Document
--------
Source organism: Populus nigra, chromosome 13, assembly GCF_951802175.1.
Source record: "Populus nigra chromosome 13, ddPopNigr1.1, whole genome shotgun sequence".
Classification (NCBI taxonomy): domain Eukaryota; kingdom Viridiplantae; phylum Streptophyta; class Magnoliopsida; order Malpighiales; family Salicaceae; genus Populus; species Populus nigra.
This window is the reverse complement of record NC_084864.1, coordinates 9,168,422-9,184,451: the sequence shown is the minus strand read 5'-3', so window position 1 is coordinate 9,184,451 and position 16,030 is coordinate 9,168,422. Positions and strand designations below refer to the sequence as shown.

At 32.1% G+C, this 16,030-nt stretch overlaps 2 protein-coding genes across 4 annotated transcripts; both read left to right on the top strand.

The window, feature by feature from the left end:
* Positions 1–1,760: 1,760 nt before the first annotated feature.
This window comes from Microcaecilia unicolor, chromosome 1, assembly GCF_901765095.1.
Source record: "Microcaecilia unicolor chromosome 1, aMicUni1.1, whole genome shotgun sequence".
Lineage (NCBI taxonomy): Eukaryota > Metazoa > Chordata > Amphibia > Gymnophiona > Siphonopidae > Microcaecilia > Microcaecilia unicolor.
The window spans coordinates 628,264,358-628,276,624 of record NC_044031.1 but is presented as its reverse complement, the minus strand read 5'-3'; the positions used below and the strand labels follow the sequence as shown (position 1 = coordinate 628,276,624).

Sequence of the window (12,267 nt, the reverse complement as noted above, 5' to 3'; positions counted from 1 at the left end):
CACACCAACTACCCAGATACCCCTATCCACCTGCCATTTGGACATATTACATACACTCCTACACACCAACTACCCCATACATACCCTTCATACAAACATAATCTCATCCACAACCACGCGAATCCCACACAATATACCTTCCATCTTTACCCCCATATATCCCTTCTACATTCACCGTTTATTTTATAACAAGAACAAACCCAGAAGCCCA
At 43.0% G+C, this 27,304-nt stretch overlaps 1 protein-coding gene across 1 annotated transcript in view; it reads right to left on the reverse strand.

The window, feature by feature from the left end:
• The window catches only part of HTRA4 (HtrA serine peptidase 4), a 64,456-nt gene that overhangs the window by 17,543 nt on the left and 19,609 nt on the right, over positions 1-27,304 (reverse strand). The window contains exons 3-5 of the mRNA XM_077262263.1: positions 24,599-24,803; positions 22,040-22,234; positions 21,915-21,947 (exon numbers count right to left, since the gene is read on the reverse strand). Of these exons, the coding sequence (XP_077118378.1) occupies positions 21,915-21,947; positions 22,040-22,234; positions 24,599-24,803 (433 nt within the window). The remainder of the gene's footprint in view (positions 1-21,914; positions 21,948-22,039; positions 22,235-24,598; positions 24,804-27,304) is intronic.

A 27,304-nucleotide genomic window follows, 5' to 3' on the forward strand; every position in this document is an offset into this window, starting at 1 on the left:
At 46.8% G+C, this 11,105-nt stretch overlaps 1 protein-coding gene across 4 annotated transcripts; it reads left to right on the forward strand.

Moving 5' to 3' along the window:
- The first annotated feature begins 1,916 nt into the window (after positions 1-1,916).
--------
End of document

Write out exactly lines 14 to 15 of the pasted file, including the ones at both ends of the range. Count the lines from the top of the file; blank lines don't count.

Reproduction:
At 43.0% G+C, this 27,304-nt stretch overlaps 1 protein-coding gene across 1 annotated transcript in view; it reads right to left on the reverse strand.

The window, feature by feature from the left end: